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SAVANNAH NATIONAL WILDLIFE REFUGE SAVANNAH COLLEGE OF ART AND DESIGN • ARCHITECTURAL DESIGN STUDIO I • PROFESSOR MOHAMED EL NAHAS BRENT DANIEL WHITE • BWHITE6386@EMAIL.VCCS.EDU • 703 675 1457


SAVANNAH NATIONAL WILDLIFE REFUGE

The task is to design a facility for the Savannah National Wildlife Refuge to promote public awareness. Traditionally, public awareness is accomplished through education. It is my intent to introduce a structure as an inclusion to the site which will house intuitive and interpretive activities for fostering aware of the local ecology. It will play a significant role in the

SNWR

as a super-organism by informing visitors about environmental issues. It will allow the existing foliage to pleach within, ensuring natural healthy growth.

Addressing these issues will instill a

passion in visitors to rethink the environment they reside in and the harmful social rhythms they participate in.

Visitors will become a partner in our world’s wonderful ecosystem.


The contrast between city and country is heightened by glimpses of the Savannah industrial port complexes silhouetted across marshlands and rivers. - The Georgia Conservancy

The canopy of this tree provides shelter physically and physcological It frames a view which creates a deeper sense of awareness through allowing one to focus.


Savannah National Wildlife Refuge is unique in that the wildlife is hidden. Once you see an animal you are inspired to find more because they are not on display as you will commonly find in a zoo.


This portrays the essence of ratio. Spanish moss is an interesting element that colonates without harming the

Live Oaks that it rests upon. It structure in detail is as interesting as it is in context. beautiful

This portrays the essence of ratio. Spanish moss is an interesting element that colonates without harming the beautiful Live Oaks that it rests upon. It structure in detail is as interesting as it is in context.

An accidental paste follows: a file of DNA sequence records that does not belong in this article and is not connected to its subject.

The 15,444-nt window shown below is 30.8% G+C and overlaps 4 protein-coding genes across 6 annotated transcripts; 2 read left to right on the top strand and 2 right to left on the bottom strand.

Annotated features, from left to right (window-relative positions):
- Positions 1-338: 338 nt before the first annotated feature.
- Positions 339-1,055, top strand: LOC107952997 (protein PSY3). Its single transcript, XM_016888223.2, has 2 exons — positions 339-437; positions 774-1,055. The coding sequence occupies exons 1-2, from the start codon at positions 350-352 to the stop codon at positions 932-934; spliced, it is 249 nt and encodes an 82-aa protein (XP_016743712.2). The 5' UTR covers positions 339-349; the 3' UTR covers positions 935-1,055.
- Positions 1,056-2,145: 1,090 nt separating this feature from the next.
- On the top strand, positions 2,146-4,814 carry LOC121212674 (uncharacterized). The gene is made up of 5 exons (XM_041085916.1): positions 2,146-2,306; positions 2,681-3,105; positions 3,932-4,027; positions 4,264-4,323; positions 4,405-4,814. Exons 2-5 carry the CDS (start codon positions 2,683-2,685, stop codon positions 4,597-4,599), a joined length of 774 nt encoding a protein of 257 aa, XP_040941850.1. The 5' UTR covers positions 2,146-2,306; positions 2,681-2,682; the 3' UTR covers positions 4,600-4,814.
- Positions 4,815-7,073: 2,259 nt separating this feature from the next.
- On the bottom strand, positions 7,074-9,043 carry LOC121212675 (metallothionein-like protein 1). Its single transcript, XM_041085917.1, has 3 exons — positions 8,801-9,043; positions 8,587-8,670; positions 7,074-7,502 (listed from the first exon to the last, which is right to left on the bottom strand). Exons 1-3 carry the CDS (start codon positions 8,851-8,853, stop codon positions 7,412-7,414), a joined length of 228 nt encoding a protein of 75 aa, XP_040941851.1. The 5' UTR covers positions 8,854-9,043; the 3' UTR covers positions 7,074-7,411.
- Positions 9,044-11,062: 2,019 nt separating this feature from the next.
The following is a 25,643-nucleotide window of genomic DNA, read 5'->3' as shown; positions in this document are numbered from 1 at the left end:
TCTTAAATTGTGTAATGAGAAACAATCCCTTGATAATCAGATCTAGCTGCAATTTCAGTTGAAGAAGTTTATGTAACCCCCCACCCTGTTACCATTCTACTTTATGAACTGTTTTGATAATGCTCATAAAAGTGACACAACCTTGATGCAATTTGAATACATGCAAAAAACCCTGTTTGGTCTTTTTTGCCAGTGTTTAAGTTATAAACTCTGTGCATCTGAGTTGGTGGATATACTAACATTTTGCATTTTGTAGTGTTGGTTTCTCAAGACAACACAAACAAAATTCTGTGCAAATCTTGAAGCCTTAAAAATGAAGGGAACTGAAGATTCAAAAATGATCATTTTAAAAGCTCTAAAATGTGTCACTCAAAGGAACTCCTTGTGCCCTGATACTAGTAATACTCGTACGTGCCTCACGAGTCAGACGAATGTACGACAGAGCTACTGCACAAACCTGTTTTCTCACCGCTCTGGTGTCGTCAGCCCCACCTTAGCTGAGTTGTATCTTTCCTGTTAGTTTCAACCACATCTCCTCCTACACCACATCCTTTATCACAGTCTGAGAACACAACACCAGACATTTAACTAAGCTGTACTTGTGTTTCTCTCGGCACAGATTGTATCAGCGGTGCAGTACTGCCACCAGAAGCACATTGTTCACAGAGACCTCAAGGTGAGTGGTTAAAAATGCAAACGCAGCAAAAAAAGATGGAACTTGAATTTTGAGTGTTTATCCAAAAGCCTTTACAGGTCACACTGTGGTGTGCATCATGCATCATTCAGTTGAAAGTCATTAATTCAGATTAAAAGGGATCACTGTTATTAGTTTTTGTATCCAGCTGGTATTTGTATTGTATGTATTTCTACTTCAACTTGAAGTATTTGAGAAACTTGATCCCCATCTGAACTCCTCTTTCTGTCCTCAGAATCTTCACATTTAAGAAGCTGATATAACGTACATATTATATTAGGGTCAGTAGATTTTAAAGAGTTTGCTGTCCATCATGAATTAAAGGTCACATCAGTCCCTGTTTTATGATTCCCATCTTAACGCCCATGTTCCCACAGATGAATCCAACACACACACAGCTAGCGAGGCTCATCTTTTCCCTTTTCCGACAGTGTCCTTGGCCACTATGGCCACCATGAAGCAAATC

This image speaks of life and death. This contrast is essential to appreciate the beauty of life.


On the other hand, there is a contrast of natural to manmade, and it is up to us to decipher what is necessary to create a symbiotic relationship.

The canopy concourse of these trees is a powerful element in the nature of the refuge. It is a pathway that connects the parking to the marsh, as well as a resting area where site users might picnic and play. Its circulation pattern and ability to pause a pedestrian to admire minor details and major views became inspirational.


This was a composition of parts that were found around Forsyth Park in Savannah, Georgia. I felt myself in a child-like trance as I discovered the pieces, standing there holding them out for approval as one would expect in adolescence.

As I stood there I wonder if it is possible to

capture this essence.

A snake’s body is constantly seen in consecutive curves, even when in motion. If this form is re-created then there might be a sense of motion in the form.


I began to understand the qualities of nests and interpret them into a human application. I inherently used harsh metallic material to explore create a connection to the industrial ports. Ideally, this would become a series of

natural site installations supported by the existing trees, connected by bridges and branches.

Nests rest high,